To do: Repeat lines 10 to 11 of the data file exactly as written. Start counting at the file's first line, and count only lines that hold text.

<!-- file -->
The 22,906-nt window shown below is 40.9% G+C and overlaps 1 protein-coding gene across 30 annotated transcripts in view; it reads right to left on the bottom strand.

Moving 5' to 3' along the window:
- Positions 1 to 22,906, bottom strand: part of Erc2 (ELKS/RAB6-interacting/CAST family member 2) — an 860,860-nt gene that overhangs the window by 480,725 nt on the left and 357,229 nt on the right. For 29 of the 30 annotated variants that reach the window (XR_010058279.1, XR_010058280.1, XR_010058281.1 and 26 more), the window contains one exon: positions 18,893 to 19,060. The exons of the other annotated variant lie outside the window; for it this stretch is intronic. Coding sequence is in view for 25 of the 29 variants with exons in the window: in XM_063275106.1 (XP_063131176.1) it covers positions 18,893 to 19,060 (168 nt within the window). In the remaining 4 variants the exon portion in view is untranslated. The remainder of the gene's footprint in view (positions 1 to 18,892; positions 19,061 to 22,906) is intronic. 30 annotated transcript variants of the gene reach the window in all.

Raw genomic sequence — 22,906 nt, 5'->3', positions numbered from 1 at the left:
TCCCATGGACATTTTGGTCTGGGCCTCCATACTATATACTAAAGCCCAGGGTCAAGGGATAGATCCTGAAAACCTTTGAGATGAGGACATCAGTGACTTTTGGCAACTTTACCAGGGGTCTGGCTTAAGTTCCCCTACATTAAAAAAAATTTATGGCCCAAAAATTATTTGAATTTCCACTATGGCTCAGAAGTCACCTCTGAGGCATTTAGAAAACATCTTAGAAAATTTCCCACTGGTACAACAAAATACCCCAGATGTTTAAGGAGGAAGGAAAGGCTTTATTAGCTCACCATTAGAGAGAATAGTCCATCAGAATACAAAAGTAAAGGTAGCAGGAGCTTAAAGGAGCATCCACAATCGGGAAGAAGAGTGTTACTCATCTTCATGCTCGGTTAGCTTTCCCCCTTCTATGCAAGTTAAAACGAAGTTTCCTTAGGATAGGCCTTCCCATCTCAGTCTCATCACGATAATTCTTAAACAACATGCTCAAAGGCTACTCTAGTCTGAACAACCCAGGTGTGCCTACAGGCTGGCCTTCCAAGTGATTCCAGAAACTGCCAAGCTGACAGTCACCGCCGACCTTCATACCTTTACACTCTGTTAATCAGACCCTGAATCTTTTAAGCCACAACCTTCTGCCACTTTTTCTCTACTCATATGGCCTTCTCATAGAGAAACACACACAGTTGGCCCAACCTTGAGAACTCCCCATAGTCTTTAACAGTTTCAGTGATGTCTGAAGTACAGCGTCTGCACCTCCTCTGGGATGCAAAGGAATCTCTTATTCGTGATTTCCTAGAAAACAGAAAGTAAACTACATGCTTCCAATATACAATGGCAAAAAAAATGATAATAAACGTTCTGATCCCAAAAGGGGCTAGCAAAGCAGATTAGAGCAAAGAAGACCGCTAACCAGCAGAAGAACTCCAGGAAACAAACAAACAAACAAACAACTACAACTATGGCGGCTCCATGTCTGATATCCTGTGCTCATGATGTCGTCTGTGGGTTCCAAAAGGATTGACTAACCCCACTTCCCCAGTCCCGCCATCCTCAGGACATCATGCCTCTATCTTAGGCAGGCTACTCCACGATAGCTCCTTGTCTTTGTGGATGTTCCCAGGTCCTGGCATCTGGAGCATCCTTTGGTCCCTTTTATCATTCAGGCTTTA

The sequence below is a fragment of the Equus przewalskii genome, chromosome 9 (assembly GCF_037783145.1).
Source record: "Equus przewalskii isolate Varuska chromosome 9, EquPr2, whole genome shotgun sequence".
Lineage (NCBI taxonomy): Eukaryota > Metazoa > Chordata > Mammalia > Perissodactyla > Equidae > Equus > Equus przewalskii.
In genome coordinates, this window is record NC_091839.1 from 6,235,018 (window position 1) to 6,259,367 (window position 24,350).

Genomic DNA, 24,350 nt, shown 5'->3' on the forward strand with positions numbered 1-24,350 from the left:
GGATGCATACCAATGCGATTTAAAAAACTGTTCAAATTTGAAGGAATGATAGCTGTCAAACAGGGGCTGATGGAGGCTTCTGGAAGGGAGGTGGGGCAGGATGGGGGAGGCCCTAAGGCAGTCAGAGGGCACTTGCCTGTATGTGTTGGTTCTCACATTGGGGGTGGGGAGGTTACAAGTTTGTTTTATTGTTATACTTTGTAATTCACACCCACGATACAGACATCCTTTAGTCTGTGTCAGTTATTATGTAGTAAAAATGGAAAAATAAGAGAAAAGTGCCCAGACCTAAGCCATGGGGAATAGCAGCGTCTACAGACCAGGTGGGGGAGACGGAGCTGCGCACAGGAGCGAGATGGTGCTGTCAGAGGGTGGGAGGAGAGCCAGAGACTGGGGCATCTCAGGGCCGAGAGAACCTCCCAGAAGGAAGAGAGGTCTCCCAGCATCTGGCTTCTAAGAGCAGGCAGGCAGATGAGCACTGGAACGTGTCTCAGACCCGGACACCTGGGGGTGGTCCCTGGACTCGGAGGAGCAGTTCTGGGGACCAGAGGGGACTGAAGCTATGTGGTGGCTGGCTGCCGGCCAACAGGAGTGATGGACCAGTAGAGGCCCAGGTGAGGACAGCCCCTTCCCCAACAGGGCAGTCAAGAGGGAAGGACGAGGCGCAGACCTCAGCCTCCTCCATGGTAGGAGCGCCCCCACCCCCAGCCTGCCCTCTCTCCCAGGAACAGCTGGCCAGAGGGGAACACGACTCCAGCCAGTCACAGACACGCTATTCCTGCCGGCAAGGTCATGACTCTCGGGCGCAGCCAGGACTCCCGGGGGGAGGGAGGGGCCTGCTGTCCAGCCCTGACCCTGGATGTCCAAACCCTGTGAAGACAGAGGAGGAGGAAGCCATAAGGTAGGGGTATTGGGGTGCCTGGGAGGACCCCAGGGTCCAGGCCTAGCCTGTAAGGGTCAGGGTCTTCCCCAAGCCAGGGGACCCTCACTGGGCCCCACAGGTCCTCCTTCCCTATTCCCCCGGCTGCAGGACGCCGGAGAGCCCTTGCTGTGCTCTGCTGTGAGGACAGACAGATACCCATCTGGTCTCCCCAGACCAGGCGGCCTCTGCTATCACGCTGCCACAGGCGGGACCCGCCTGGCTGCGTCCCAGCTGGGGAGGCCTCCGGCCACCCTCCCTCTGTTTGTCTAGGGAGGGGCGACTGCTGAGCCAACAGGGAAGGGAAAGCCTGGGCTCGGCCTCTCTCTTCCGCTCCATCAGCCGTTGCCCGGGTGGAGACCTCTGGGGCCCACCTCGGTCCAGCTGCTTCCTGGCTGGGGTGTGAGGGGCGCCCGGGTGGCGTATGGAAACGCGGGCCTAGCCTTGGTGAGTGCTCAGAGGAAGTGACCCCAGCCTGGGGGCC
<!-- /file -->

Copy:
Genomic DNA, 24,350 nt, shown 5'->3' on the forward strand with positions numbered 1-24,350 from the left:
GGATGCATACCAATGCGATTTAAAAAACTGTTCAAATTTGAAGGAATGATAGCTGTCAAACAGGGGCTGATGGAGGCTTCTGGAAGGGAGGTGGGGCAGGATGGGGGAGGCCCTAAGGCAGTCAGAGGGCACTTGCCTGTATGTGTTGGTTCTCACATTGGGGGTGGGGAGGTTACAAGTTTGTTTTATTGTTATACTTTGTAATTCACACCCACGATACAGACATCCTTTAGTCTGTGTCAGTTATTATGTAGTAAAAATGGAAAAATAAGAGAAAAGTGCCCAGACCTAAGCCATGGGGAATAGCAGCGTCTACAGACCAGGTGGGGGAGACGGAGCTGCGCACAGGAGCGAGATGGTGCTGTCAGAGGGTGGGAGGAGAGCCAGAGACTGGGGCATCTCAGGGCCGAGAGAACCTCCCAGAAGGAAGAGAGGTCTCCCAGCATCTGGCTTCTAAGAGCAGGCAGGCAGATGAGCACTGGAACGTGTCTCAGACCCGGACACCTGGGGGTGGTCCCTGGACTCGGAGGAGCAGTTCTGGGGACCAGAGGGGACTGAAGCTATGTGGTGGCTGGCTGCCGGCCAACAGGAGTGATGGACCAGTAGAGGCCCAGGTGAGGACAGCCCCTTCCCCAACAGGGCAGTCAAGAGGGAAGGACGAGGCGCAGACCTCAGCCTCCTCCATGGTAGGAGCGCCCCCACCCCCAGCCTGCCCTCTCTCCCAGGAACAGCTGGCCAGAGGGGAACACGACTCCAGCCAGTCACAGACACGCTATTCCTGCCGGCAAGGTCATGACTCTCGGGCGCAGCCAGGACTCCCGGGGGGAGGGAGGGGCCTGCTGTCCAGCCCTGACCCTGGATGTCCAAACCCTGTGAAGACAGAGGAGGAGGAAGCCATAAGGTAGGGGTATTGGGGTGCCTGGGAGGACCCCAGGGTCCAGGCCTAGCCTGTAAGGGTCAGGGTCTTCCCCAAGCCAGGGGACCCTCACTGGGCCCCACAGGTCCTCCTTCCCTATTCCCCCGGCTGCAGGACGCCGGAGAGCCCTTGCTGTGCTCTGCTGTGAGGACAGACAGATACCCATCTGGTCTCCCCAGACCAGGCGGCCTCTGCTATCACGCTGCCACAGGCGGGACCCGCCTGGCTGCGTCCCAGCTGGGGAGGCCTCCGGCCACCCTCCCTCTGTTTGTCTAGGGAGGGGCGACTGCTGAGCCAACAGGGAAGGGAAAGCCTGGGCTCGGCCTCTCTCTTCCGCTCCATCAGCCGTTGCCCGGGTGGAGACCTCTGGGGCCCACCTCGGTCCAGCTGCTTCCTGGCTGGGGTGTGAGGGGCGCCCGGGTGGCGTATGGAAACGCGGGCCTAGCCTTGGTGAGTGCTCAGAGGAAGTGACCCCAGCCTGGGGGCC